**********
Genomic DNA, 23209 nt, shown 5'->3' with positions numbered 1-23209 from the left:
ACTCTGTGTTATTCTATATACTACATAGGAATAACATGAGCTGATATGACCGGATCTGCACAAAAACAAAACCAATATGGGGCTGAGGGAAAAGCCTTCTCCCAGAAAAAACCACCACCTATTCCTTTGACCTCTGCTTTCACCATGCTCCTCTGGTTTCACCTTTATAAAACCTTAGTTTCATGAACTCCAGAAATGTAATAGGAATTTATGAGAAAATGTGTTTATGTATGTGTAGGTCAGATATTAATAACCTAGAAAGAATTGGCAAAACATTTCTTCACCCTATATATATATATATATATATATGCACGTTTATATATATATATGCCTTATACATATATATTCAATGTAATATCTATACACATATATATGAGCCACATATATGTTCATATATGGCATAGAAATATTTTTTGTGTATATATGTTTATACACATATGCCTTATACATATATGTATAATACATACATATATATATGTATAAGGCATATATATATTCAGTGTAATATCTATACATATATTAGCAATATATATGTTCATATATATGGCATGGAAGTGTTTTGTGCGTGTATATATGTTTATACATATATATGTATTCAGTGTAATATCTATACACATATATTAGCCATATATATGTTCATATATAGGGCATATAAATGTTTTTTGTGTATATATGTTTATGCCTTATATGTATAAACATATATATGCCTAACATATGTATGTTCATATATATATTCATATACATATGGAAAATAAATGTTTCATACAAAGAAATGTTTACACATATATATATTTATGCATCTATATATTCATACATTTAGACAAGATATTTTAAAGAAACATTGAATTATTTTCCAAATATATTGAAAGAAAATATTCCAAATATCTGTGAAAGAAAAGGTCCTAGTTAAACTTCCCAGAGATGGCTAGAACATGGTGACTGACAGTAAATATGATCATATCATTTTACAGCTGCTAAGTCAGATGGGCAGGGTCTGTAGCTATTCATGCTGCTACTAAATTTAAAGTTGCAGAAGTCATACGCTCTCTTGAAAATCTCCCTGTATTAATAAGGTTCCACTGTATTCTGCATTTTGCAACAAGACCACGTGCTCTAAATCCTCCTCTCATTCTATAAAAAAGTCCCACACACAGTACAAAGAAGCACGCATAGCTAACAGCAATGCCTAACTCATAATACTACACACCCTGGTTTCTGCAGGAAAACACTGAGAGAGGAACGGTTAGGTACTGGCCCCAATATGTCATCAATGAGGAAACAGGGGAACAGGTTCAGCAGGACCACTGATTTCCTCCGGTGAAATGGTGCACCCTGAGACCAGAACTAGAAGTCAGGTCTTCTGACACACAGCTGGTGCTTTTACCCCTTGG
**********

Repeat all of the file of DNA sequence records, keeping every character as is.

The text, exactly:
Genomic DNA, 23209 nt, shown 5'->3' with positions numbered 1-23209 from the left:
ACTCTGTGTTATTCTATATACTACATAGGAATAACATGAGCTGATATGACCGGATCTGCACAAAAACAAAACCAATATGGGGCTGAGGGAAAAGCCTTCTCCCAGAAAAAACCACCACCTATTCCTTTGACCTCTGCTTTCACCATGCTCCTCTGGTTTCACCTTTATAAAACCTTAGTTTCATGAACTCCAGAAATGTAATAGGAATTTATGAGAAAATGTGTTTATGTATGTGTAGGTCAGATATTAATAACCTAGAAAGAATTGGCAAAACATTTCTTCACCCTATATATATATATATATATATATGCACGTTTATATATATATATGCCTTATACATATATATTCAATGTAATATCTATACACATATATATGAGCCACATATATGTTCATATATGGCATAGAAATATTTTTTGTGTATATATGTTTATACACATATGCCTTATACATATATGTATAATACATACATATATATATGTATAAGGCATATATATATTCAGTGTAATATCTATACATATATTAGCAATATATATGTTCATATATATGGCATGGAAGTGTTTTGTGCGTGTATATATGTTTATACATATATATGTATTCAGTGTAATATCTATACACATATATTAGCCATATATATGTTCATATATAGGGCATATAAATGTTTTTTGTGTATATATGTTTATGCCTTATATGTATAAACATATATATGCCTAACATATGTATGTTCATATATATATTCATATACATATGGAAAATAAATGTTTCATACAAAGAAATGTTTACACATATATATATTTATGCATCTATATATTCATACATTTAGACAAGATATTTTAAAGAAACATTGAATTATTTTCCAAATATATTGAAAGAAAATATTCCAAATATCTGTGAAAGAAAAGGTCCTAGTTAAACTTCCCAGAGATGGCTAGAACATGGTGACTGACAGTAAATATGATCATATCATTTTACAGCTGCTAAGTCAGATGGGCAGGGTCTGTAGCTATTCATGCTGCTACTAAATTTAAAGTTGCAGAAGTCATACGCTCTCTTGAAAATCTCCCTGTATTAATAAGGTTCCACTGTATTCTGCATTTTGCAACAAGACCACGTGCTCTAAATCCTCCTCTCATTCTATAAAAAAGTCCCACACACAGTACAAAGAAGCACGCATAGCTAACAGCAATGCCTAACTCATAATACTACACACCCTGGTTTCTGCAGGAAAACACTGAGAGAGGAACGGTTAGGTACTGGCCCCAATATGTCATCAATGAGGAAACAGGGGAACAGGTTCAGCAGGACCACTGATTTCCTCCGGTGAAATGGTGCACCCTGAGACCAGAACTAGAAGTCAGGTCTTCTGACACACAGCTGGTGCTTTTACCCCTTGG